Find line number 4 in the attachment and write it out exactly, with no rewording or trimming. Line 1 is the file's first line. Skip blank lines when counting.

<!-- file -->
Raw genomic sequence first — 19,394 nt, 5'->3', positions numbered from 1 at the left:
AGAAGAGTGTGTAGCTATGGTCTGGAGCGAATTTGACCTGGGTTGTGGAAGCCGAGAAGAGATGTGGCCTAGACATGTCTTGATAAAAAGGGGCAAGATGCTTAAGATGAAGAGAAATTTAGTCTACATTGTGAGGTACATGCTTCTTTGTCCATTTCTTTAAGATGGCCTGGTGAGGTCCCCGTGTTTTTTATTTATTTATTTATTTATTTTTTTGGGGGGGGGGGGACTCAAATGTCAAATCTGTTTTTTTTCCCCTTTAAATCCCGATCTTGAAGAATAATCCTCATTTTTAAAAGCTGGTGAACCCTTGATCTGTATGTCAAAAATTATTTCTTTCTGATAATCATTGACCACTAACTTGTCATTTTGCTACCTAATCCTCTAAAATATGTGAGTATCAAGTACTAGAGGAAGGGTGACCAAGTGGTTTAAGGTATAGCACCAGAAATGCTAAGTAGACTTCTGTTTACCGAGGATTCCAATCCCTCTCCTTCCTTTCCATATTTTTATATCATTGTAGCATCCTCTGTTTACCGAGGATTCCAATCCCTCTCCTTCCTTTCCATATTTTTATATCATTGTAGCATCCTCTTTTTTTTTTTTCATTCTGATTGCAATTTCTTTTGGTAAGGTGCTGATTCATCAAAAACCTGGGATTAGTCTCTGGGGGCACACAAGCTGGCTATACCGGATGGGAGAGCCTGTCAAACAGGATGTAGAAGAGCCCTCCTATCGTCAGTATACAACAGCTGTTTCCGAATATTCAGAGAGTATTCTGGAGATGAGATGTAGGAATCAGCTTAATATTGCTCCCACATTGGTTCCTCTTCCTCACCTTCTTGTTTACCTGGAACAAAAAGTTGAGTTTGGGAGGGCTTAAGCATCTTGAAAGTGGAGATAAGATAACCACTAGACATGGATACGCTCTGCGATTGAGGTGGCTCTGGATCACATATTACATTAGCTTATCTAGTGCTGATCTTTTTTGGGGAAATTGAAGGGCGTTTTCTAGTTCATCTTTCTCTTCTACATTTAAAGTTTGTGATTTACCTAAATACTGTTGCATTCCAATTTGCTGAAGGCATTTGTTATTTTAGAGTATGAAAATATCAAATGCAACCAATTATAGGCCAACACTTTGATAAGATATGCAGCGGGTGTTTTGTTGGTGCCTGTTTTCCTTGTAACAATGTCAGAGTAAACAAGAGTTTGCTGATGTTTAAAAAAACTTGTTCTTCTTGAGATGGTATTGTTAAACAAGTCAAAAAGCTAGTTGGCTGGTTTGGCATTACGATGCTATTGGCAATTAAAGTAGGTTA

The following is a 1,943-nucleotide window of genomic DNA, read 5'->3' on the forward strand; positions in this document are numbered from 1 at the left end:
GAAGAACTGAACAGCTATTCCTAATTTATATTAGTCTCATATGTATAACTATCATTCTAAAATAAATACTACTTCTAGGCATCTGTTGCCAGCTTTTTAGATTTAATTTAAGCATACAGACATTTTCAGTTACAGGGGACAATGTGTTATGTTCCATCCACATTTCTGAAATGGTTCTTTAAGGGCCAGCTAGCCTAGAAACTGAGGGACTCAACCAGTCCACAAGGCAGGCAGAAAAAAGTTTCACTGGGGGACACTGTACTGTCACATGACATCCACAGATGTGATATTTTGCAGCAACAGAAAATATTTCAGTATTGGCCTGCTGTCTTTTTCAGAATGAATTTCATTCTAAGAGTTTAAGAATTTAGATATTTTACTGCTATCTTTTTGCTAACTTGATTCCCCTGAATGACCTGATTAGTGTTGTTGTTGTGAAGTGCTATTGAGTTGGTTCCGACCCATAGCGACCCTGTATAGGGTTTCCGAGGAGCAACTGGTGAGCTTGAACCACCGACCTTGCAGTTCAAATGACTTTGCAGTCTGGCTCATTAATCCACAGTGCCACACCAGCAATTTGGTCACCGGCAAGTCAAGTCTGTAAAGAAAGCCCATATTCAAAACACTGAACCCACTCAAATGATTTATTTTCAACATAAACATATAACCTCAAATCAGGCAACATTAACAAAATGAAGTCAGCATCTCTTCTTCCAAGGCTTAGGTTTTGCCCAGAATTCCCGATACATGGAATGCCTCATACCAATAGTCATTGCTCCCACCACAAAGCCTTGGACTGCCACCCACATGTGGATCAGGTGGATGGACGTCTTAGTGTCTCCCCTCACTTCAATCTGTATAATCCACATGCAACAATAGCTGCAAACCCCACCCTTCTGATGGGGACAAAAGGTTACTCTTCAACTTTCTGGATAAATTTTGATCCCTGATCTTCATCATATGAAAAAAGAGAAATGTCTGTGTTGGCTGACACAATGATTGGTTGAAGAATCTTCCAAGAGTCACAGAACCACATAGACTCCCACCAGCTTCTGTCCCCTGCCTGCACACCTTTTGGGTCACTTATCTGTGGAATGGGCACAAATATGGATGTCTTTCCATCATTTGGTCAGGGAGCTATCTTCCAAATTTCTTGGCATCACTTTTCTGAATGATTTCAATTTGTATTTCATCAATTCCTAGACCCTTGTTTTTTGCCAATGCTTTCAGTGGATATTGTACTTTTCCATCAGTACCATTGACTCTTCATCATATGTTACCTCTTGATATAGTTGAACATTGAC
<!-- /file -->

GAAGAACTGAACAGCTATTCCTAATTTATATTAGTCTCATATGTATAACTATCATTCTAAAATAAATACTACTTCTAGGCATCTGTTGCCAGCTTTTTAGATTTAATTTAAGCATACAGACATTTTCAGTTACAGGGGACAATGTGTTATGTTCCATCCACATTTCTGAAATGGTTCTTTAAGGGCCAGCTAGCCTAGAAACTGAGGGACTCAACCAGTCCACAAGGCAGGCAGAAAAAAGTTTCACTGGGGGACACTGTACTGTCACATGACATCCACAGATGTGATATTTTGCAGCAACAGAAAATATTTCAGTATTGGCCTGCTGTCTTTTTCAGAATGAATTTCATTCTAAGAGTTTAAGAATTTAGATATTTTACTGCTATCTTTTTGCTAACTTGATTCCCCTGAATGACCTGATTAGTGTTGTTGTTGTGAAGTGCTATTGAGTTGGTTCCGACCCATAGCGACCCTGTATAGGGTTTCCGAGGAGCAACTGGTGAGCTTGAACCACCGACCTTGCAGTTCAAATGACTTTGCAGTCTGGCTCATTAATCCACAGTGCCACACCAGCAATTTGGTCACCGGCAAGTCAAGTCTGTAAAGAAAGCCCATATTCAAAACACTGAACCCACTCAAATGATTTATTTTCAACATAAACATATAACCTCAAATCAGGCAACATTAACAAAATGAAGTCAGCATCTCTTCTTCCAAGGCTTAGGTTTTGCCCAGAATTCCCGATACATGGAATGCCTCATACCAATAGTCATTGCTCCCACCACAAAGCCTTGGACTGCCACCCACATGTGGATCAGGTGGATGGACGTCTTAGTGTCTCCCCTCACTTCAATCTGTATAATCCACATGCAACAATAGCTGCAAACCCCACCCTTCTGATGGGGACAAAAGGTTACTCTTCAACTTTCTGGATAAATTTTGATCCCTGATCTTCATCATATGAAAAAAGAGAAATGTCTGTGTTGGCTGACACAATGATTGGTTGAAGAATCTTCCAAGAGTCACAGAACCACATAGACTCCCACCAGCTTCTGTCCCCTGCCTGCACACCTTTTGGGTCACTTATCTGTGGAATGGGCACAAATATGGATGTCTTTCCATCATTTGGTCAGGGAGCTATCTTCCAAATTTCTTGGCATCACTTTTCTGAATGATTTCAATTTGTATTTCATCAATTCCTAGACCCTTGTTTTTTGCCAATGCTTTCAGTGGATATTGTACTTTTCCATCAGTACCATTGACTCTTCATCATATGTTACCTCTTGATATAGTTGAACATTGAC